Renal Nutcracker syndrome

What is it?

Nutcracker syndrome (NCS) is a rare benign renal disease characterized by compression of the left renal vein between the superior mesenteric artery and abdominal aorta (in most cases) causing increased renal and pelvic venous pressure. The female sex is most affected. Patients are generally tall and thin. The disease is usually asymptomatic and accidentally diagnosed on imaging tests performed for other reasons.

Which are the symptoms?

Symptomatic patients present with symptoms primarily in the second or third decade of life. Symptoms include left lumbar or abdominal pain, macroscopic or microscopic hematuria, varicocele or varicose veins of the lower extremities. Other symptoms present are the same as those of pelvic congestion syndrome and include dysmenorrhea, dyspareunia, dysuria, and pelvic varices.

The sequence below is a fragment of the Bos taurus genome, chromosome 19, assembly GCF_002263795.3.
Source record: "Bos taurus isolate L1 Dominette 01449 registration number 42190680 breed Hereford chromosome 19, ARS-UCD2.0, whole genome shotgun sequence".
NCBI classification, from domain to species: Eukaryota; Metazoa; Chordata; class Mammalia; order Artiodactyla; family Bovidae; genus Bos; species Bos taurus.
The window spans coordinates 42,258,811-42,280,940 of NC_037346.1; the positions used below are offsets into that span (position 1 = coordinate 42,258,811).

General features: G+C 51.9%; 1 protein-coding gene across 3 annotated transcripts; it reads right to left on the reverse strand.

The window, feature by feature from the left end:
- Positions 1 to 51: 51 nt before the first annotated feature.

• Lumbar Pain       
  • Abdominal pain       
  • Hematuria       
  • Pelvic varicocele       
  • Various of lower limbs       
  • Menstrual pain       
  • Pain during sexual intercourse
  • Pain during urination

How is it diagnosed?

Imaging examinations include echo-color Doppler, angio-CT or angio-RM, phlebography. Urinalysis is important to identify changes in urine with the presence of blood. Phlebography and intravascular ultrasound (IVUS) remain the gold standard for diagnosis with identification of the compression point.

Suggested exams

How is it treated?

In asymptomatic cases with mild symptoms, conservative approach with follow-up is recommended. For more severe symptoms, surgical and endovascular interventions have good results, including transposition of the left renal vein or implantation of a self-expanding intravascular metallic stent in the stenotic tract of the left renal vein.

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